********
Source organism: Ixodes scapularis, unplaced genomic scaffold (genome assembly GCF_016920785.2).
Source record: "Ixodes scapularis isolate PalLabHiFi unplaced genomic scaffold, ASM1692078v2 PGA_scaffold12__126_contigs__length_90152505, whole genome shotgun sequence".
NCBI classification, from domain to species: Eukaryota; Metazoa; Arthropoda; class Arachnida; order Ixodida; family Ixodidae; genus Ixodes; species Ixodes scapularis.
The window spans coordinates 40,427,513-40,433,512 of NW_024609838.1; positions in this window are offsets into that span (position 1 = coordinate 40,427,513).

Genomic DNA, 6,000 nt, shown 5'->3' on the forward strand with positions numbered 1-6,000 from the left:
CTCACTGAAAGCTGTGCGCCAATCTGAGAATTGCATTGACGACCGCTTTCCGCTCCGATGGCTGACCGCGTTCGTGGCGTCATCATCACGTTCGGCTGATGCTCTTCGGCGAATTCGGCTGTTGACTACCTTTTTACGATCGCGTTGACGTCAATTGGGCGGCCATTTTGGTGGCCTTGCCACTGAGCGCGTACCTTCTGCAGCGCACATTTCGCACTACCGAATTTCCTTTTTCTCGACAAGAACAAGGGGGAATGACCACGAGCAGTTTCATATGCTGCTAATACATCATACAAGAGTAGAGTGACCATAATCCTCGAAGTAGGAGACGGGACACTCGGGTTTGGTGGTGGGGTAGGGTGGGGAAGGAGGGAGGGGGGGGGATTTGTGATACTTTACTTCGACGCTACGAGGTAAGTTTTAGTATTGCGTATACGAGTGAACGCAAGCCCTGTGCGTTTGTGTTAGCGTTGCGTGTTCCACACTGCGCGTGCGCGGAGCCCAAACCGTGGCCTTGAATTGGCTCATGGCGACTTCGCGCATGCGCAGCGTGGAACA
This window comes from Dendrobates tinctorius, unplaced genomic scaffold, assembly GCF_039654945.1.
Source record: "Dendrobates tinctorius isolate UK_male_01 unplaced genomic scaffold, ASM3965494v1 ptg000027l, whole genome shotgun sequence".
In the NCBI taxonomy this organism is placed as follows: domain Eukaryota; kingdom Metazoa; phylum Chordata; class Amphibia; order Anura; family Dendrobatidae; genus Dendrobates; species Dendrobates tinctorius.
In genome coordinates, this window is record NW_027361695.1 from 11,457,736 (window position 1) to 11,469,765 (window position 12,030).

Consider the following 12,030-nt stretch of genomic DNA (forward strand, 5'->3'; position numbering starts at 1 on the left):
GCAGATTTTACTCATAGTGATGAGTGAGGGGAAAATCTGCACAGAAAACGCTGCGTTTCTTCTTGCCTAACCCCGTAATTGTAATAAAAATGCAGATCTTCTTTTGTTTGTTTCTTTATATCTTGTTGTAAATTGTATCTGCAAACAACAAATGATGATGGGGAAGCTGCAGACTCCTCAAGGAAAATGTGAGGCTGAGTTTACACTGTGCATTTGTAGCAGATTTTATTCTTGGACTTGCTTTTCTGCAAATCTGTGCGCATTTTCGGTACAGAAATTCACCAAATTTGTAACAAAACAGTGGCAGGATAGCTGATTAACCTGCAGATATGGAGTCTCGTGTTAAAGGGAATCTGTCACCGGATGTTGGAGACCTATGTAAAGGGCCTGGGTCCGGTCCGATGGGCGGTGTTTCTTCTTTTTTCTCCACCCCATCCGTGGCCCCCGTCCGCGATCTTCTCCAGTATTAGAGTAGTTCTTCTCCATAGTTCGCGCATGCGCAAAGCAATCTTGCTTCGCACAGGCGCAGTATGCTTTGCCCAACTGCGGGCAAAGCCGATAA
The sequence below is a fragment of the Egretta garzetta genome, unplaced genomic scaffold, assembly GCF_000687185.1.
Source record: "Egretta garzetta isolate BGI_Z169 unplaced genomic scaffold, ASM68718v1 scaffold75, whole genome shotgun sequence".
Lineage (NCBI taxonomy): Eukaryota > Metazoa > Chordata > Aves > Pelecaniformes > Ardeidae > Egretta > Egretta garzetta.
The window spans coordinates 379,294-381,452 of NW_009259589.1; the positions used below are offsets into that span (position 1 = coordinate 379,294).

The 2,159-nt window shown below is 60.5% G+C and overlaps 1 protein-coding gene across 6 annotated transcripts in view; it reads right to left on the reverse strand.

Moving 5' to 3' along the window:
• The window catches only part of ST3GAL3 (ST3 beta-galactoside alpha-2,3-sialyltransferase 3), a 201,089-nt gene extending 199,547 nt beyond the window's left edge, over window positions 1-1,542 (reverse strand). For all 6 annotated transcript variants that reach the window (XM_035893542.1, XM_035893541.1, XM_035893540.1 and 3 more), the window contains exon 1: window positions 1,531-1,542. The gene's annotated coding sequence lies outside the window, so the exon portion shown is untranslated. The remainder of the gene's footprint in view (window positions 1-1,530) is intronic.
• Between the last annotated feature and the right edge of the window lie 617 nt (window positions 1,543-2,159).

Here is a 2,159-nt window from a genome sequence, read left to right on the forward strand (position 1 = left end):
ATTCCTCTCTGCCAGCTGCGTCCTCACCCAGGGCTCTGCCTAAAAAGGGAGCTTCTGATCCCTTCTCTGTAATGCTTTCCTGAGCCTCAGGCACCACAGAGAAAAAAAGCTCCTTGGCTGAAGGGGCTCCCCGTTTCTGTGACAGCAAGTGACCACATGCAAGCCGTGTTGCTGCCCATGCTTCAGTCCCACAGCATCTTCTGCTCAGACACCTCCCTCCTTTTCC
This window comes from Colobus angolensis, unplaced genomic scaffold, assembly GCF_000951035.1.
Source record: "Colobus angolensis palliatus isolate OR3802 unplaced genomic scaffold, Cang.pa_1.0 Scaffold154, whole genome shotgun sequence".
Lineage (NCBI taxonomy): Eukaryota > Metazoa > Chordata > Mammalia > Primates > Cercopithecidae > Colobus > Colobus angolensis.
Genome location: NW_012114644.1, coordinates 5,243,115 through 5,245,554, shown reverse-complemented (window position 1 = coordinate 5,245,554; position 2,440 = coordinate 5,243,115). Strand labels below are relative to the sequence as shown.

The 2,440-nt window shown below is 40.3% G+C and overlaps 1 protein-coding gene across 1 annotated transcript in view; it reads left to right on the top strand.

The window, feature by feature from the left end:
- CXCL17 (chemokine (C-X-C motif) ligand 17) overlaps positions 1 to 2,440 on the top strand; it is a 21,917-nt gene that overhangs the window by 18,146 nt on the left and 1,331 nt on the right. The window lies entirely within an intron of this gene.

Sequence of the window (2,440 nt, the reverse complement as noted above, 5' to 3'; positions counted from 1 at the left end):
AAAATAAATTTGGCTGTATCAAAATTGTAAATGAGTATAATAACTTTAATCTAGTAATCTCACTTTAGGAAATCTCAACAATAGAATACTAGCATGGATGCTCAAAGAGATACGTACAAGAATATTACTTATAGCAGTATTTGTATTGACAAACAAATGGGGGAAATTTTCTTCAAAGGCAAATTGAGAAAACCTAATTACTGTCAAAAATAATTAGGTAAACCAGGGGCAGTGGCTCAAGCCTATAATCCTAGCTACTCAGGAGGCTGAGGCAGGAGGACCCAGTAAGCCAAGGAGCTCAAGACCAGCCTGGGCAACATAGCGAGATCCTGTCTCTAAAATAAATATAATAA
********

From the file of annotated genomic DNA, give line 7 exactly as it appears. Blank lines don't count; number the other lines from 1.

This window comes from Dendrobates tinctorius, unplaced genomic scaffold, assembly GCF_039654945.1.